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State of Michigan plays peek-a-boo, redacting publicly available document

Now you see them, now you don't

A state agency’s response to an open records request raises questions of how and when government offices can withhold information from the public.

Gov. Gretchen Whitmer attempted in October 2021 to reinstate a prevailing wage requirement through a press release, offering no official directives or public documents. The Mackinac Center for Public Policy responding by asking for relevant communications between Whitmer and the Department of Technology, Management, and Budget, using the Freedom of Information Act. Its request called for the state to release the wage requirements companies would have to follow, the text of any executive directive requiring the department to implement the rule, and documents on enforcing the requirements.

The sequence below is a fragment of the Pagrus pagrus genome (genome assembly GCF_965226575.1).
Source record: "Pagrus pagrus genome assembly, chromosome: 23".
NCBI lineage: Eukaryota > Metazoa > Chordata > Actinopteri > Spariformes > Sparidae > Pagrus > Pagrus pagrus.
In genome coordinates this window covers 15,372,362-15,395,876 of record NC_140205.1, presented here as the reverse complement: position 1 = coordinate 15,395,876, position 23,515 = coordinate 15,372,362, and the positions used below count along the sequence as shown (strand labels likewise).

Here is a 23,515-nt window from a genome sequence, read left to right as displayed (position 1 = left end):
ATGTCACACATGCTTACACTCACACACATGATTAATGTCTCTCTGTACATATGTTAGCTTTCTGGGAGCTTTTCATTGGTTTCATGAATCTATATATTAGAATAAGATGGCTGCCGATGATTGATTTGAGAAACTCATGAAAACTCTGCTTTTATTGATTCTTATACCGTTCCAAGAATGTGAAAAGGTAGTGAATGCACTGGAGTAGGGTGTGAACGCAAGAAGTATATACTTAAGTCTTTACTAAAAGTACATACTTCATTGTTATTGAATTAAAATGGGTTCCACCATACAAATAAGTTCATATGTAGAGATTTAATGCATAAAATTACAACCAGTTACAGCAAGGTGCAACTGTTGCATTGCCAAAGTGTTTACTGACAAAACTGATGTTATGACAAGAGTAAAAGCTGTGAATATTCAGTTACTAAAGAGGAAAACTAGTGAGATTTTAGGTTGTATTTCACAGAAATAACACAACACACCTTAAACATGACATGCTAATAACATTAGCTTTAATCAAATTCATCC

The state included in its response a document with several redactions, even though the same document is publicly available without the redactions.

“This is yet another example of FOIA being applied improperly and inconsistently. The records produced in response to this request were available online, and in entirely unredacted form," says Steve Delie, director of labor policy at the Mackinac Center. “It is unclear whether these redactions were legally permissible, but it is clear is that public bodies are not applying FOIA in a way that encourages openness and transparency.”

Whitmer’s office did not respond to an email seeking comment.

Under the prevailing wage requirement, which the Legislature repealed in 2018, the state told companies how much they must pay their employees if they wanted to obtain a state contract.

Michigan Capitol Confidential is the news source produced by the Mackinac Center for Public Policy. Michigan Capitol Confidential reports with a free-market news perspective.